Banksters: The Heist
The word “banksters” is thrown around a fair bit these days. But most of the time it doesn’t seem quite right: yes, bankers have gotten a lot of money from the government, but for the most part they “stole it fair and square”: their arguments were made in public, and approved by elected officials, by regulatory bureaucrats, and by most of the press. This is not gangster-like behavior. It is not bankers’ fault that too few others saw through their arguments and refuted them.
But via Matt Levine at Dealbreaker comes a different sort of story. The innocently-seeming getting into a position where backstabbing would be possible (Morgan Stanley was the “clearing bank” for Lehman Brothers, handling its transactions; despite being a Wall Street giant, Lehman somehow couldn’t perform that function for itself) … the strike right at the moment of weakness (a demand for $6 billion in collateral in Lehman’s last day of existence, when it was madly trying to juggle creditors’ demands) … the selection of the most vulnerable point (certain people within Lehman who, despite not having the formal authority to transfer money to accounts where Morgan Stanley could siphon it off, neverthelss were technically able to do so) … the ruthless lethality (the $6 billion siphoned off, Lehman was immediately finished) … these were truly banksters pulling off a heist.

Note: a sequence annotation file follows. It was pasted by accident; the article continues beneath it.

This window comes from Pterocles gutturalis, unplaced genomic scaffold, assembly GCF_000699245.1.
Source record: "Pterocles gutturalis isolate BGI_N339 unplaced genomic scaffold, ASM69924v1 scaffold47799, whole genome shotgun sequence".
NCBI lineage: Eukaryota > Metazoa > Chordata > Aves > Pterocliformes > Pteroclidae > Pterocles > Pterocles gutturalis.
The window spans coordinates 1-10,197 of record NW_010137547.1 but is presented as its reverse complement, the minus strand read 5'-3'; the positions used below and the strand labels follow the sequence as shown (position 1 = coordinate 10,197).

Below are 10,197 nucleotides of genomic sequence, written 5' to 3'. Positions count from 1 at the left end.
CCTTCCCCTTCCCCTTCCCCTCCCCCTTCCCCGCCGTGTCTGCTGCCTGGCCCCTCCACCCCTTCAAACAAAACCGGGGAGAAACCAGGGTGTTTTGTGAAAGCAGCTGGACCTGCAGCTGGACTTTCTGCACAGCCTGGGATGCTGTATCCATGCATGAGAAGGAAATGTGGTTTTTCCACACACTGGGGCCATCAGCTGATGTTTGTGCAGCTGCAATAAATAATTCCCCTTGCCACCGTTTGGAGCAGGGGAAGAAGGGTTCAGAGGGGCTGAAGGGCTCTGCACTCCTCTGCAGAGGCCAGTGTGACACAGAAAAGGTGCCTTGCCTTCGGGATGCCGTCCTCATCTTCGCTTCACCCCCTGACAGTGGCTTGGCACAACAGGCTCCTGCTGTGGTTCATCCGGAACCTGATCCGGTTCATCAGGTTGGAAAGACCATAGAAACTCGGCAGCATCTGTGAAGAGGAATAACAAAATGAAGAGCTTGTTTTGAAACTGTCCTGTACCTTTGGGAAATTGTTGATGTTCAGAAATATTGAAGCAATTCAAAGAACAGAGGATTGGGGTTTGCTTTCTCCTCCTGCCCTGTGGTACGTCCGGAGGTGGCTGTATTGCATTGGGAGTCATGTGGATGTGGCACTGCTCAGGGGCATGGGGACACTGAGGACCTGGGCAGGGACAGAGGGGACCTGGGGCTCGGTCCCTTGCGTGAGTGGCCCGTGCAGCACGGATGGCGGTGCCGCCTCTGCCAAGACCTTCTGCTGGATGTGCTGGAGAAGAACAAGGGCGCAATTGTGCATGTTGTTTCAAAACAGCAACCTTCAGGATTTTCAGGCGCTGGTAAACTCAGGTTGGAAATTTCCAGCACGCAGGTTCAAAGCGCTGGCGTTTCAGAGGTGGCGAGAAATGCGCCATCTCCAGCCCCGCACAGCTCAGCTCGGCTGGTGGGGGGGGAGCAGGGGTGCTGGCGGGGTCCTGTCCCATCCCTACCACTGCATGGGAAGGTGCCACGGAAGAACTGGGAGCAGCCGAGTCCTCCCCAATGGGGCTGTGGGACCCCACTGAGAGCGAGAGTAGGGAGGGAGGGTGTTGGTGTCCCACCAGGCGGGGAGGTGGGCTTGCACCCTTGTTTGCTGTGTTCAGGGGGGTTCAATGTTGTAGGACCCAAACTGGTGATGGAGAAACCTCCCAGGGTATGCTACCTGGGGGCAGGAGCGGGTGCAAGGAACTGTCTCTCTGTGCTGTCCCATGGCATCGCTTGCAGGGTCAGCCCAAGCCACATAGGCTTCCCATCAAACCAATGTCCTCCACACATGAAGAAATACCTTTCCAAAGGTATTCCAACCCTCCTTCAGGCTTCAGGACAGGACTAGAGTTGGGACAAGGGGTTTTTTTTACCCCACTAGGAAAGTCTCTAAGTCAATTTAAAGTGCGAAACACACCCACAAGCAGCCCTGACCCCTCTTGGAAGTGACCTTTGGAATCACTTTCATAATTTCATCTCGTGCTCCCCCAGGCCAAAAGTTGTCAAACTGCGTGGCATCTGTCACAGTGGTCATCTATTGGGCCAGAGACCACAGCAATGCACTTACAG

Making the situation even more familiar to criminals, the law wasn’t exactly in Morgan Stanley’s favor — thus the lawsuit from which I am getting these details. As Levine says, the document is unusually readable and interesting.